The Eswatini Ministry of Health (MOH) collaborated with different stakeholders to implement Lula MedsTM at four health facilities in two regions of Eswatini. Central level MOH and a lead technical Implementing Partner (IP) led the conceptualisation, resource mobilisation, stakeholder mobilisation, buy-in, and implementation design and documentation of lessons. After addressing all the design and implementation concerns within the central level MOH for consistency, the national AIDS control program and national stakeholders, engagements with sub-national stakeholders included the Regional Health Management Teams (RHMT) in the two pilot regions of Manzini and Lubombo, the health facility managers and health providers in the intervention health facilities and the AMDS vendor who coordinated experiential learning visits outside Eswatini that are implementing similar systems. The lessons from the experiential learning visits were presented to central MOH leadership and incorporated into the final implementation model and standard operating procedures. The collaborative approach enabled the different stakeholders to understand and appreciate the potential benefits of the intervention; gain insights into the design, feasibility, and requirements for implementing the AMDS and its limitations; identify stakeholder expectations and concerns and collectively design solutions to address them; and clarify the responsibilities of each stakeholder in the implementation of Lula Meds TM. A Community of Practice (CoP) was established for healthcare workers from implementing facilities to share experiences and learn from each other continuously. The CoP met once a quarter. Each process adopted for the implementation of this system–healthcare workers engagement/feedback meetings, planning, procurement procedures, training and rollout, were documented in meeting minutes/reports, project workplan, procurement documents, standard operating procedures, AMDS specification and installation plan, health facility monthly and quarterly reports; and the RHMT Reports. These different documents serve as information sources for this paper.

System Specification and Sourcing

The specifications of the AMDS are divided into hardware and software specifications. On the hardware front, the AMDS is composed of cabinets which are 1.15 m in length, 2.04 m in height and 0.515 m in depth. Two health facilities with more than 10,000 ART clients received three cabinets each, while the remaining two with less than 10,000 ART clients each received two. A cabinet comprises two units: a console unit that holds the pigeonholes used for the medication parcels, an integrated communications touchscreen used for opening the pigeonholes, and an air-conditioning unit that controls the temperature of the pigeonholes (Figure 1). The central console cabinet has 36 pigeonholes, while the second (standard) cabinet with air-conditioning has 40 pigeonholes. A standard cabinet composed of 40 pigeonholes can be added to the existing cabinet to expand the capacity of the cabinets, as was done in the case of the two health facilities with more than 10,000 clients.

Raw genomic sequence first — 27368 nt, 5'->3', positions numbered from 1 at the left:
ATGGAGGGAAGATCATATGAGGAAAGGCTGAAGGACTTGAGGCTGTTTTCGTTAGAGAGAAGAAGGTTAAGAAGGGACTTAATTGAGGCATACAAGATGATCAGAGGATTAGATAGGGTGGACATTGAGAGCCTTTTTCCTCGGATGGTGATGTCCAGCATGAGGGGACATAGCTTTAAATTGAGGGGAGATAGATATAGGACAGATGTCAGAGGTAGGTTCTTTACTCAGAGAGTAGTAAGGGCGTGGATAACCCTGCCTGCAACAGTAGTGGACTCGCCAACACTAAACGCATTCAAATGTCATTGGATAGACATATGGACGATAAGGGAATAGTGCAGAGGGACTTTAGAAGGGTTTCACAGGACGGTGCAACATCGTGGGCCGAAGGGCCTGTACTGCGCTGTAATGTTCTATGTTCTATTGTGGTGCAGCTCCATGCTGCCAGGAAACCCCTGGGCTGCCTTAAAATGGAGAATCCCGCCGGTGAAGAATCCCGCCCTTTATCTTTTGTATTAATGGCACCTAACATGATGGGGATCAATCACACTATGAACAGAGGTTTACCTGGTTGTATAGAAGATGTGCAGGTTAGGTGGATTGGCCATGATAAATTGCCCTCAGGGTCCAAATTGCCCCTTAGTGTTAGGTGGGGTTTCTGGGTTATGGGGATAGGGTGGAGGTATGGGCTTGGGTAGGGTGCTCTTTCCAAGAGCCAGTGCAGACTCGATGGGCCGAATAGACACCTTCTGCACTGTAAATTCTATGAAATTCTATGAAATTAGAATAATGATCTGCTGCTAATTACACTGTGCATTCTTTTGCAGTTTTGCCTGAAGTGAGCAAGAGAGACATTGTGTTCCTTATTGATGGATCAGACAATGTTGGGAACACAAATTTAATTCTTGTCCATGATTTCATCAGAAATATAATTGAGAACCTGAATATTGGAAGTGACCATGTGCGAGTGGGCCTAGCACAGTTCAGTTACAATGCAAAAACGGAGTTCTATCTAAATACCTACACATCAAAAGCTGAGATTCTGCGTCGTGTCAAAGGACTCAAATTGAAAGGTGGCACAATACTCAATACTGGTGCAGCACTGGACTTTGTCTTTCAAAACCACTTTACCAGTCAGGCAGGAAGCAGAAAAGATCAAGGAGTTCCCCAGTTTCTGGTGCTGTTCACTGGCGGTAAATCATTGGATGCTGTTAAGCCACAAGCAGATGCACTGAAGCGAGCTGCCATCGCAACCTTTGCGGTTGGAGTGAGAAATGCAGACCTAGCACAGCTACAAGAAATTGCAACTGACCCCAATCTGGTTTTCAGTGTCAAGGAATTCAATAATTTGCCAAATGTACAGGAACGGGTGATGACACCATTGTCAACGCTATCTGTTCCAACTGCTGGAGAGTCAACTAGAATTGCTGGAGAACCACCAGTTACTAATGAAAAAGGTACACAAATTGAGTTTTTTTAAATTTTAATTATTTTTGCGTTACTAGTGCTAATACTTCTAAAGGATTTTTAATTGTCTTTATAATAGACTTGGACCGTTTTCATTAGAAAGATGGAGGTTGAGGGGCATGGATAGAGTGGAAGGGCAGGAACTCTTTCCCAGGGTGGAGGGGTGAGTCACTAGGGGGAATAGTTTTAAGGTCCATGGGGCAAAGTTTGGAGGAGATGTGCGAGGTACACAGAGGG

FIGURE 1. Automated medication dispensing system at installation showing the main console unit and the second unit with an air-conditioner (Implementation of the automated medication dispensing system in Eswatini. Eswatini, 2023).

The software component includes the cabinet operating software and a web application interface to register users for the AMDS. The web platform also has dashboards and reports for tracking the use of the cabinets and monitoring the system’s uptime. After a rigorous procurement evaluation criteria that included pricing, sustainability and successful installation and implementation in other countries, a vendor was identified (; was selected to provide the AMDS for Eswatini.

Procurement and System Set-Up Planning

The procurement process was implemented in stages: the first stage was a scoping visit to the selected health facilities by the vendor. During the visit, the options for the system placement were discussed with facility management and healthcare providers. Space requirements in the proposed sites for the AMDS were defined. Health facility staff were oriented on the proposed technology, its benefits and limitations and solicitation of inputs was done. The second stage was the detailed costing of the system after the scoping visit, with costs divided into capital and operating costs. Capital costs included the main console cabinet, air conditioning cabinet, standard cabinet, and the cabinet and mobile software, including the configurations. Operating costs included yearly support fees, installation, training, branding of the AMDS, and transportation of the AMDS to each installation site. The vendor installed the AMDS at each health facility and trained healthcare workers to use the system. A vendor-supported pilot implementation was conducted over 3 months. Initial results from this pilot were used to refine the standard operating procedures for each health facility.